Regarding “Israel bests Germany” (July 15), letter writer David Smith correctly criticizes MK Yair Lapid’s misrepresentation of statistical data about pandemic effects in Germany as compared to Israel, thereby denigrating Israel internally and to rest of the world.
Smith suggests that one has to rethink on the name of the “Yesh Atid” Party. I think I have a more appropriate name for it: the Ein Atid Party
SHLOMO FELDMANN
Givatayim
MASKulinity: The science
Concerning your articles about wearing a mask outside, it is important to note new scientific findings about protection against this disease:
• Speech droplets are the primary vehicle for transfer of the viral particles from an affected person to a near-by individual.
• The two-meter social distancing practice is suitable for a closed space. However, in a light wind (such as on the beach) the virus can travel three times further.
• Oral droplets containing viral particles can remain in the air for as long as 14 minutes or more, long after the infected person may have left a normal conversation.
• Loud singing or speaking can emit thousands of oral droplets per second, thereby increasing the viral load in the air.
• Swabs used to collect throat samples for testing typically contain more viral particles when taken via the nose than the mouth. Thus, leaving the nose uncovered by a mask is potentially more dangerous than an uncovered mouth.
• The viability of the virus outside the body when deposited on plastic, such as a water bottle, is 6.8 hours.
GARY STEINMAN, MD, PHD
Jerusalem
Vexed by the veto
Regarding “Palestinian seeking path to circumvent US veto at UNSC” (July 16), the UN was long ago hijacked by oil-rich countries that back hostile UN actions against Israel, while actively and very “indulgently” supporting the Palestinians.
Addressing the UN Security Council in December 2016, UN secretary-general said, “Over the last decade I have argued that we cannot have a bias against Israel at the UN. Decades of political maneuvering have created a disproportionate number of resolutions, reports and committees against Israel.”
Now, the Palestinians are seeking a path to circumvent the US veto at the Security Council so they can block Israel from formally declaring sovereignty over portions of Judea and Samaria from which the indigenous Jews were ethnically cleansed after the 1948 war. This manipulative maneuver should surprise no one.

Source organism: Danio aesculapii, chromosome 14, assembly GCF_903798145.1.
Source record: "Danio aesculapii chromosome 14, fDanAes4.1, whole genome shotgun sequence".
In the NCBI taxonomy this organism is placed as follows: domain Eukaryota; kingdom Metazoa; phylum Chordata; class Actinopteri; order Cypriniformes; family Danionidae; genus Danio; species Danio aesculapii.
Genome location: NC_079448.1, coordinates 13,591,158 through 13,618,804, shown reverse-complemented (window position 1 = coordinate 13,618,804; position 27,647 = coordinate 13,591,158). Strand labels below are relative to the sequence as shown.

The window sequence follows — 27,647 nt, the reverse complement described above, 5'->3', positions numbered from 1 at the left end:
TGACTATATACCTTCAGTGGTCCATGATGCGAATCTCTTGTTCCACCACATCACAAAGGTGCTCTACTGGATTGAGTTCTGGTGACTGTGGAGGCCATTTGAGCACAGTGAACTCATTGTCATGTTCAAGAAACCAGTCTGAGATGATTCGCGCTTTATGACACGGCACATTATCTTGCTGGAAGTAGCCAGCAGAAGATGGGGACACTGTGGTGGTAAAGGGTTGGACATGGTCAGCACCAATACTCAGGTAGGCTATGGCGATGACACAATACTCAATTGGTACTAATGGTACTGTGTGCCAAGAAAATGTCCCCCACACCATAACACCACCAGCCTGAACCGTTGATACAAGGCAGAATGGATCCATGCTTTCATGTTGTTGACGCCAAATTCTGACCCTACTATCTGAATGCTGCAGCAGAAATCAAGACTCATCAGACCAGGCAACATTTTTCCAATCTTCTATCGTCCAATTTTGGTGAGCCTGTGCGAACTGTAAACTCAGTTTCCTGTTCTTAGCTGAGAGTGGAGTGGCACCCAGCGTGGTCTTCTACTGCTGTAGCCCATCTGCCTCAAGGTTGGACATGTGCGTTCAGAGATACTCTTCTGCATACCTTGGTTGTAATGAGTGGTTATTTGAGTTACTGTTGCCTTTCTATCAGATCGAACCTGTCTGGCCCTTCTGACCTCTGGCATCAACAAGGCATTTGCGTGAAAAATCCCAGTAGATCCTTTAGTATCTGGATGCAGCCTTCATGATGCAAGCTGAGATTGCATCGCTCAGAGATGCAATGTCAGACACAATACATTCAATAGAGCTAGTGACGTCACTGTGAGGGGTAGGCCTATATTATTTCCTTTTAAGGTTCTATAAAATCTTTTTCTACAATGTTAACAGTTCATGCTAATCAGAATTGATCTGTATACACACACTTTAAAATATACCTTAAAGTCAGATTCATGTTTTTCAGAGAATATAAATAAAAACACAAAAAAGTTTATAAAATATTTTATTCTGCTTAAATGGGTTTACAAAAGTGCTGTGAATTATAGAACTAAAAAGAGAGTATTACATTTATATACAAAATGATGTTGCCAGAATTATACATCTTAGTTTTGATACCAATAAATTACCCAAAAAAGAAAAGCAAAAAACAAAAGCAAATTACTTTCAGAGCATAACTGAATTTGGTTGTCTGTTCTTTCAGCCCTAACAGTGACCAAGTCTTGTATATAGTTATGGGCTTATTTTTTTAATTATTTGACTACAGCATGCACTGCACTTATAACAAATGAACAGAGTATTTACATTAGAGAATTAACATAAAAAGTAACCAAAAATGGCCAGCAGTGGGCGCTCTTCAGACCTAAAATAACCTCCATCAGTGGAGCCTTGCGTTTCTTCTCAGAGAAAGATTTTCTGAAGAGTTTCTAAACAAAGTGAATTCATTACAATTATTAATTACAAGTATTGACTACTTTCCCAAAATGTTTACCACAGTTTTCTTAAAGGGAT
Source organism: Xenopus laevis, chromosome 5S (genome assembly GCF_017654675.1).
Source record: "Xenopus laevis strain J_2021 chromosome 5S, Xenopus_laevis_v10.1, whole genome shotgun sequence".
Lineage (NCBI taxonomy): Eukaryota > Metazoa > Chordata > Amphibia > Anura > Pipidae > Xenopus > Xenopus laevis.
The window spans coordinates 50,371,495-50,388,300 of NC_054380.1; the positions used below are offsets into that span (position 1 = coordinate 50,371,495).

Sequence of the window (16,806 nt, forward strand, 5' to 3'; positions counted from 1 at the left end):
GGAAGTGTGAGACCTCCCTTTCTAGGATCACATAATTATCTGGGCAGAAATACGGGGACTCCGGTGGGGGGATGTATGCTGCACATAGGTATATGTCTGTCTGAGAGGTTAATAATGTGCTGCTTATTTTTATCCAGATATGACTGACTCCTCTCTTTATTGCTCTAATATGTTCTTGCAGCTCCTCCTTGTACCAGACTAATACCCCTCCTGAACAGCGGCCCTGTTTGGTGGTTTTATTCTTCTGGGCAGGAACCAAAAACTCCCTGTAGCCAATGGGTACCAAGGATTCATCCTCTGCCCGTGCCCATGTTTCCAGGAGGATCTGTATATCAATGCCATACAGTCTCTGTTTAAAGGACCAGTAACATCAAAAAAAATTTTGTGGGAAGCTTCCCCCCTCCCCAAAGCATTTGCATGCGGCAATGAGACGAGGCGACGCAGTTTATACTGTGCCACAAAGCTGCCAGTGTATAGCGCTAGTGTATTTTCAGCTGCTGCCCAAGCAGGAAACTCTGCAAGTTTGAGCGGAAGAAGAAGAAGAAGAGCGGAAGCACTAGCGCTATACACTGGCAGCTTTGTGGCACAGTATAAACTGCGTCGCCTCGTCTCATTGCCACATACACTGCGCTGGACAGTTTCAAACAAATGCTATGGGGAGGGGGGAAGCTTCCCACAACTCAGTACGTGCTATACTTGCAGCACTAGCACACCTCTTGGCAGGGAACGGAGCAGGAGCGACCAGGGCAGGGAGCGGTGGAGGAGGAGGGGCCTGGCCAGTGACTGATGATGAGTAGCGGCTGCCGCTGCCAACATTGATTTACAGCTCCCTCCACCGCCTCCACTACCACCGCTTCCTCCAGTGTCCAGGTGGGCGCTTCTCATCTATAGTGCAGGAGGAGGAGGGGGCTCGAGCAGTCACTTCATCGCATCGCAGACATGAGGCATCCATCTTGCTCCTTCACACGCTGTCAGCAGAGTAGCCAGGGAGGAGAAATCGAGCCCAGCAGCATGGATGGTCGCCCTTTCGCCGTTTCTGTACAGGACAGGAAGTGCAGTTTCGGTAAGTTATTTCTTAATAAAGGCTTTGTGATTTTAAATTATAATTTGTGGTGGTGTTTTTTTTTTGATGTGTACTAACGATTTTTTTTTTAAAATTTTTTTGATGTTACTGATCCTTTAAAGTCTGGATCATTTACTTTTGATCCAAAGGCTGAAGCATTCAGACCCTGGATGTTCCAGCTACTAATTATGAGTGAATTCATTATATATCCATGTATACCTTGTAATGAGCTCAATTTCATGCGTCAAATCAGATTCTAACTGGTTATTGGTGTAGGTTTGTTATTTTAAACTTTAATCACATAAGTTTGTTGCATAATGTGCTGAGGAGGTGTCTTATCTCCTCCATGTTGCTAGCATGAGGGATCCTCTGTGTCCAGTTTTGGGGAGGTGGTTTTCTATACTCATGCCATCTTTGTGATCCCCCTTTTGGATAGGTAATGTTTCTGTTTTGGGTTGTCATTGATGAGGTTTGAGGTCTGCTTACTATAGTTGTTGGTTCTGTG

Consider The Universal Declaration of Human Rights, adopted by the UN in 1948. The world became increasingly dependent on oil, and in 1990 the Organization of Islamic Cooperation issued the Cairo Declaration on Human Rights in Islam, which declared that “The Islamic Shari’a is the only source of reference for the explanation or clarification of any of the articles of this Declaration.” This conflicts with international human rights enacted by the UN, but no one seems concerned.
However, the American veto, a fundamental right of US membership in the Security Council, is now a source of great concern at the UN, with pressure to somehow override or cancel it at the whim of the Palestinians, the Arab bloc, and those dependent on them for oil.
We should all be very concerned about this attempt at hijacking. It would mean the death of the UN.
JULIA LUTCH
Davis, CA
So the Palestinians are upset that a single country can circumvent the vote of many states at the UN. Don’t they always play by different rules than those that apply to everyone else?
Wasn’t Jordan’s illegal 19-year occupation of eastern Jerusalem and Judea, demanding that no Jew could live there perfectly fine? Shouldn’t Palestine “refugees” (millions of people claiming descent from Arabs who purportedly fled the area decades ago) be treated differently from all other refugees in the world, with refugee status passing from one generation to the next in perpetuity, remaining on the world’s dole until they get homes they assert that their parents, grandparents, great-grandparents lost? (UNHCR considers five years a “prolonged stay” in a refugee camp).
And aren’t all parties to a conflict allowed to insist that signing a peace treaty doesn’t necessarily mean that the war is over?
The Oslo Accords envisioned Area C becoming part of Israel 20 years ago. The world has allowed the Palestinians to exercise their privilege far too long.